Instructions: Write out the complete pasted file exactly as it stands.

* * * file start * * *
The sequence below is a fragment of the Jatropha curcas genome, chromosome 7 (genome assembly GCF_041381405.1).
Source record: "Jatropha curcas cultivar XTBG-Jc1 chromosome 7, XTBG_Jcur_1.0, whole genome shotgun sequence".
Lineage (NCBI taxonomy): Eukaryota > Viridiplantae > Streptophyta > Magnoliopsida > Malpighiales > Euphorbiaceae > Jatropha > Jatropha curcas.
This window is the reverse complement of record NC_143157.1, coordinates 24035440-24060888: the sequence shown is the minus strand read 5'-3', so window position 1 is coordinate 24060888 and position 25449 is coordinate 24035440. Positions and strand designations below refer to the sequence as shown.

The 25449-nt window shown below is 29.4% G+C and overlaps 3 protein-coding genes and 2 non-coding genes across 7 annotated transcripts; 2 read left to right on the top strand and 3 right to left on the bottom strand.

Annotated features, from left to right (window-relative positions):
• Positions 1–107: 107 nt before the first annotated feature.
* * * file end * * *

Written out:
The sequence below is a fragment of the Jatropha curcas genome, chromosome 7 (genome assembly GCF_041381405.1).
Source record: "Jatropha curcas cultivar XTBG-Jc1 chromosome 7, XTBG_Jcur_1.0, whole genome shotgun sequence".
Lineage (NCBI taxonomy): Eukaryota > Viridiplantae > Streptophyta > Magnoliopsida > Malpighiales > Euphorbiaceae > Jatropha > Jatropha curcas.
This window is the reverse complement of record NC_143157.1, coordinates 24035440-24060888: the sequence shown is the minus strand read 5'-3', so window position 1 is coordinate 24060888 and position 25449 is coordinate 24035440. Positions and strand designations below refer to the sequence as shown.

The 25449-nt window shown below is 29.4% G+C and overlaps 3 protein-coding genes and 2 non-coding genes across 7 annotated transcripts; 2 read left to right on the top strand and 3 right to left on the bottom strand.

Annotated features, from left to right (window-relative positions):
• Positions 1–107: 107 nt before the first annotated feature.